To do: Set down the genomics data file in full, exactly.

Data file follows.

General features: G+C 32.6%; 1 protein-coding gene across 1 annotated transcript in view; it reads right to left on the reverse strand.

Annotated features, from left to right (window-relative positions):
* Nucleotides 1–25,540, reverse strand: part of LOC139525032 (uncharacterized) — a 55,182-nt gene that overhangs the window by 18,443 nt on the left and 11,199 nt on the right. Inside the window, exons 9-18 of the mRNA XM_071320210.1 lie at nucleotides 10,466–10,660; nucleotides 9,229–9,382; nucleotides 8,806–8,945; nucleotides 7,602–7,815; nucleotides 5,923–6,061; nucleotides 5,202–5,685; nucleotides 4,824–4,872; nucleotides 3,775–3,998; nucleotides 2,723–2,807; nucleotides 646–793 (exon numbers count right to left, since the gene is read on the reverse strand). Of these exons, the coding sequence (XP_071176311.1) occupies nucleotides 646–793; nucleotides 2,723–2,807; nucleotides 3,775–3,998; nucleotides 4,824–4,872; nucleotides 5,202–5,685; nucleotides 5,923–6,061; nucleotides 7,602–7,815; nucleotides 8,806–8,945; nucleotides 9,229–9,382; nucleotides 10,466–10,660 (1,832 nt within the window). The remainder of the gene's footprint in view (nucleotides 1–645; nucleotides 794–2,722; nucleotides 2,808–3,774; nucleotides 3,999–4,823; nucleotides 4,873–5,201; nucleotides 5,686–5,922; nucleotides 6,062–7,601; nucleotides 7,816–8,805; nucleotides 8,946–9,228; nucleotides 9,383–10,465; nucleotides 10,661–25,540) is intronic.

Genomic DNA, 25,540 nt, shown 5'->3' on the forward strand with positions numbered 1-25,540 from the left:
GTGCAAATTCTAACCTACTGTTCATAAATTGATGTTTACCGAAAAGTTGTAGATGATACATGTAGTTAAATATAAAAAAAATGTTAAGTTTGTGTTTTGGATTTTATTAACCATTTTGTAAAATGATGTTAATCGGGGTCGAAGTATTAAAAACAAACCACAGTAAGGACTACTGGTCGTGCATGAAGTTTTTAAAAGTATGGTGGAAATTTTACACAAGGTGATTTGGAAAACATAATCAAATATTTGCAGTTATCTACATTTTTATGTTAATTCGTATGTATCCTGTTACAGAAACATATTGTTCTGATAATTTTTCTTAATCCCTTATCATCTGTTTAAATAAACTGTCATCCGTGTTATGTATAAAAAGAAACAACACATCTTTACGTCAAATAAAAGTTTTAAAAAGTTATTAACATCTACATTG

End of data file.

General features: G+C 32.6%; 1 protein-coding gene across 1 annotated transcript in view; it reads right to left on the reverse strand.

Annotated features, from left to right (window-relative positions):
* Nucleotides 1–25,540, reverse strand: part of LOC139525032 (uncharacterized) — a 55,182-nt gene that overhangs the window by 18,443 nt on the left and 11,199 nt on the right. Inside the window, exons 9-18 of the mRNA XM_071320210.1 lie at nucleotides 10,466–10,660; nucleotides 9,229–9,382; nucleotides 8,806–8,945; nucleotides 7,602–7,815; nucleotides 5,923–6,061; nucleotides 5,202–5,685; nucleotides 4,824–4,872; nucleotides 3,775–3,998; nucleotides 2,723–2,807; nucleotides 646–793 (exon numbers count right to left, since the gene is read on the reverse strand). Of these exons, the coding sequence (XP_071176311.1) occupies nucleotides 646–793; nucleotides 2,723–2,807; nucleotides 3,775–3,998; nucleotides 4,824–4,872; nucleotides 5,202–5,685; nucleotides 5,923–6,061; nucleotides 7,602–7,815; nucleotides 8,806–8,945; nucleotides 9,229–9,382; nucleotides 10,466–10,660 (1,832 nt within the window). The remainder of the gene's footprint in view (nucleotides 1–645; nucleotides 794–2,722; nucleotides 2,808–3,774; nucleotides 3,999–4,823; nucleotides 4,873–5,201; nucleotides 5,686–5,922; nucleotides 6,062–7,601; nucleotides 7,816–8,805; nucleotides 8,946–9,228; nucleotides 9,383–10,465; nucleotides 10,661–25,540) is intronic.

Genomic DNA, 25,540 nt, shown 5'->3' on the forward strand with positions numbered 1-25,540 from the left:
GTGCAAATTCTAACCTACTGTTCATAAATTGATGTTTACCGAAAAGTTGTAGATGATACATGTAGTTAAATATAAAAAAAATGTTAAGTTTGTGTTTTGGATTTTATTAACCATTTTGTAAAATGATGTTAATCGGGGTCGAAGTATTAAAAACAAACCACAGTAAGGACTACTGGTCGTGCATGAAGTTTTTAAAAGTATGGTGGAAATTTTACACAAGGTGATTTGGAAAACATAATCAAATATTTGCAGTTATCTACATTTTTATGTTAATTCGTATGTATCCTGTTACAGAAACATATTGTTCTGATAATTTTTCTTAATCCCTTATCATCTGTTTAAATAAACTGTCATCCGTGTTATGTATAAAAAGAAACAACACATCTTTACGTCAAATAAAAGTTTTAAAAAGTTATTAACATCTACATTG